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Jordan Spieth hits out of the bunker on the ninth hole during the third round of the U.S. Open golf tournament at Chambers Bay on Saturday in University Place, Wash. (AP Photo/Lenny Ignelzi)

Under Armour seeks to capitalize on stars’ successes at home, abroad

“Two majors. Two wins. And he’s just getting started.”

That’s the message that greeted visitors to Under Armour’s website the morning after the company’s top golf endorser, Jordan Spieth, won the U.S. Open to pair with his Masters victory from April.

Golden State Warriors guard Stephen Curry drives past Cleveland Cavaliers guard Matthew Dellavedova during the first half of Game 6 of basketball's NBA Finals in Cleveland on June 16. (AP Photo/Tony Dejak)

Golden State Warriors guard Stephen Curry drives past Cleveland Cavaliers guard Matthew Dellavedova during the first half of Game 6 of basketball’s NBA Finals in Cleveland on June 16. (AP Photo/Tony Dejak)

Between Spieth and Stephen Curry, the basketball star who finished his MVP season by  helping his team win the NBA championship, Under Armour collected two wins of its own in the last several days — and the Baltimore-based apparel company is just getting started as it attempts to expand its reach into the casual-wear and international markets.

Last year, Under Armour brought in just more than $3 billion in revenue, surpassing Adidas as the second-largest athletic apparel company in the country. But Under Armour’s market is still dwarfed by Nike’s $28 billion enterprise.

Which must have made the last week even sweeter for Under Armour executives: Curry beat Nike star LeBron James for the NBA title, and an expected duel between Spieth and Nike endorser Rory McIlroy never materialized, with Spieth hoisting the trophy and McIlroy finishing five shots back.

Analyst Sam Poser, who follows Under Armour for Sterne Agee, said that for Under Armour’s bottom line it’s as simple as consumers wanting to buy into brands that are “cool” and represent winners.

And more importantly, the view of the brand expands beyond just Spieth- and Curry-endorsed gear to the company’s apparel as a whole. Under Armour founder and CEO Kevin Plank told investors in April that he wants the company to expand beyond just being on the court or field or course.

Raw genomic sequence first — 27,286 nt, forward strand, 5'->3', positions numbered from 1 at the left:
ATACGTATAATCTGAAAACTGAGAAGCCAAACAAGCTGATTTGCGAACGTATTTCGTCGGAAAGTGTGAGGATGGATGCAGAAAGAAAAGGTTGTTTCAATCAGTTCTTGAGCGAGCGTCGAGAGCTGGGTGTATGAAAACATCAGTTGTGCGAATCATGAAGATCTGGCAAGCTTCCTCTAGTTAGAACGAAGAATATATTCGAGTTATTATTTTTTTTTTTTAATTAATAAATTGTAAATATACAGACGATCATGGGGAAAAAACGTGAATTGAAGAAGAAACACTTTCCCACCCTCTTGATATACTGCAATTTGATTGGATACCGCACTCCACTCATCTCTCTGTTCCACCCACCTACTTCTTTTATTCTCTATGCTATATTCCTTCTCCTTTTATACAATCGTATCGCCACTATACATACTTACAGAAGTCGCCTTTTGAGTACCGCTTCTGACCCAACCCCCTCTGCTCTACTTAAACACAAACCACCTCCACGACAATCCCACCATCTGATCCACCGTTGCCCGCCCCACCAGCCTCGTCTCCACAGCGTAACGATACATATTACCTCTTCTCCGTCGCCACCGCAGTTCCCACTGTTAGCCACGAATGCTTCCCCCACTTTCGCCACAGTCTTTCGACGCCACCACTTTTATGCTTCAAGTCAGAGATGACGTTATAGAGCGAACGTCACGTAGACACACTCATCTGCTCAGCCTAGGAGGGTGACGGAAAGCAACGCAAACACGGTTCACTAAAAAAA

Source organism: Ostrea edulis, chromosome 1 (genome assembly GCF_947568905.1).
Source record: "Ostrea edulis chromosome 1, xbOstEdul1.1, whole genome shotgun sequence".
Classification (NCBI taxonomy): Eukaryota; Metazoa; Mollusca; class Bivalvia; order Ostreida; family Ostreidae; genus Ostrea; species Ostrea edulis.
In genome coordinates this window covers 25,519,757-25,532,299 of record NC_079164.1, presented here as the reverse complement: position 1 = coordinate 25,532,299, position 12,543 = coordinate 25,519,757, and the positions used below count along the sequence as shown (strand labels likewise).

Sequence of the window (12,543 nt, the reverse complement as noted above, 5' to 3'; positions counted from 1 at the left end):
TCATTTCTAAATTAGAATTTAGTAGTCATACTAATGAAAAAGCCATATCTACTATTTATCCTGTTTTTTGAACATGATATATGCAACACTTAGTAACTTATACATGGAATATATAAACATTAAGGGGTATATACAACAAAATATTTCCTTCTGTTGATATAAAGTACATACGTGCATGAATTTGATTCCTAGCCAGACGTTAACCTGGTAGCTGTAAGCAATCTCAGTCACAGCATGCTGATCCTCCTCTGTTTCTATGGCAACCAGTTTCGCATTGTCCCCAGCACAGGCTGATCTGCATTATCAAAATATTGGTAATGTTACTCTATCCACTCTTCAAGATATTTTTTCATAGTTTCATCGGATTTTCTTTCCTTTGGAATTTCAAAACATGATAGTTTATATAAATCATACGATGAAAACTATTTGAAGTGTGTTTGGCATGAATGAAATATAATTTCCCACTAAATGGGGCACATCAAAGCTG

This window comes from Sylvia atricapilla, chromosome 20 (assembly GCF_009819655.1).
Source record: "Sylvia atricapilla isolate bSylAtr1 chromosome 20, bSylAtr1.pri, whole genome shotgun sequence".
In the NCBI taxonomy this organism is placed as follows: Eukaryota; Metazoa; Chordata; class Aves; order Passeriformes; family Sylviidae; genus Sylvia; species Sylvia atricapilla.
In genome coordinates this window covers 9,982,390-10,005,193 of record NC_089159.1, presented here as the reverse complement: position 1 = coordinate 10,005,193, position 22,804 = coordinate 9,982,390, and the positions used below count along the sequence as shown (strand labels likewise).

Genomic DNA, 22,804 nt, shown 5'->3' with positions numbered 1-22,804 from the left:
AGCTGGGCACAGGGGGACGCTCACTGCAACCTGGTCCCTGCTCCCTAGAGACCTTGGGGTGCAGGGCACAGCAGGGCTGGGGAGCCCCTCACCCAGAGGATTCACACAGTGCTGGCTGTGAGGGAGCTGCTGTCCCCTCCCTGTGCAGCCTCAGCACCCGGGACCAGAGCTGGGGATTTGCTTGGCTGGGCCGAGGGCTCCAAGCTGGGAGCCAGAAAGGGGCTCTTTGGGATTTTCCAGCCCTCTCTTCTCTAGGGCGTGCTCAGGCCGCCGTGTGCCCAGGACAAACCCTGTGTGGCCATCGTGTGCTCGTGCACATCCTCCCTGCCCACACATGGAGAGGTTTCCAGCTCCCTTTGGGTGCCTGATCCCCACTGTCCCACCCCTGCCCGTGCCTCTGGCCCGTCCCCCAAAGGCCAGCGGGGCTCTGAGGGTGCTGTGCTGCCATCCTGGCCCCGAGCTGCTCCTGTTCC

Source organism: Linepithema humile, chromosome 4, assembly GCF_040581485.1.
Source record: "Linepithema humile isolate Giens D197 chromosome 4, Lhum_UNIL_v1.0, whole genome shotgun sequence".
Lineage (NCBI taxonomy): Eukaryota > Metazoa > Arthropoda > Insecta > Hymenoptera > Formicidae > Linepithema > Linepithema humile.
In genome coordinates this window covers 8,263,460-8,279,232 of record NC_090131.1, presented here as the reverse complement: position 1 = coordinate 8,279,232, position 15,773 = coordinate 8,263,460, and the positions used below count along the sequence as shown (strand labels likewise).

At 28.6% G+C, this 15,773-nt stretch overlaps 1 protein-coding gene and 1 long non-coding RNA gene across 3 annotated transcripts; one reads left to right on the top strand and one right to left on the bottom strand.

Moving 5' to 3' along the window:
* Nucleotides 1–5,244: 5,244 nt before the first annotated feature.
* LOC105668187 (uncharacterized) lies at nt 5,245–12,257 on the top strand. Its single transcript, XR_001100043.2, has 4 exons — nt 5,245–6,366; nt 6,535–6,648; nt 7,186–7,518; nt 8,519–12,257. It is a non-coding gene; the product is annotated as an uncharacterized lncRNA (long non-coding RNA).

Poser said an important measure of Under Armour’s success would be the extent to which it penetrates casual wardrobes as well as game-day locker rooms.

“The majority of their business is just basic active apparel —T-shirts and shorts and stuff like that. And when you need a great T-shirt to throw on to just work out, if Under Armour has the winners, you’ll buy that,” Poser said.

In the first quarter of 2015, just under 70 percent of Under Armour’s net revenue came from apparel sales, which increased 21 percent from $459 million in the first quarter last year to $555 million.

Poser suggested that Under Armour capitalize on its endorsers’ success by making those athletes “aspirational,” citing Nike’s famous “Be Like Mike” campaign as an example of aspiration done well. “They have to figure out how to market it so you feel, maybe if I wear this, maybe my golf shot will be a little better or maybe my jump shot will be a little better,” he said.

Leaving the field of play is important for brand recognition as well. Even if a young athlete wears exclusively Under Armour gear during a game, Poser said, “then he goes into the locker room and changes into his jeans and puts his Jordans on.”

Instead, those Jordans need to be replaced by Stephen Curry’s shoes. The Curry One brand has been a hit, and the “MVP” style released earlier this month sold out within hours and flooded Under Armour’s website with enough traffic to shut it down temporarily.

It didn’t hurt that Curry’s own pair was on full display to viewers of this year’s NBA Finals, which had the highest rating for the series since 1998, when a certain Nike spokesman named Michael Jordan was the main draw for both the NBA and his sponsor.

Spieth, meanwhile, became the first golfer to win the first two majors of the year since Nike superstar Tiger Woods.

Spieth and Curry are particularly suited for Under Armour’s planned international expansion, as their sports are popular in specific markets abroad — Spieth in Europe, where he will attempt to win his third major of the year at next month’s British Open, and Curry in basketball-rabid China, where Plank said his shoes have received great interest.

“You look at sportswear, over the last 30 years where transformational athletes have lived and been successful, it’s golf and basketball,” Plank told investors.

First-quarter returns painted a rosy picture for the company’s international future, with a 74-percent year-over-year growth. The company is adding more than 100 new stores outside the United States this year, with the majority appearing in China, Plank said.

And in that regard, Spieth’s win on Sunday could not have been better for the brand.

“You had a five-hour Under Armour ad on television with a lot of eyes globally on it,” Poser said.

Representatives from Under Armour did not respond to requests for comment for this article.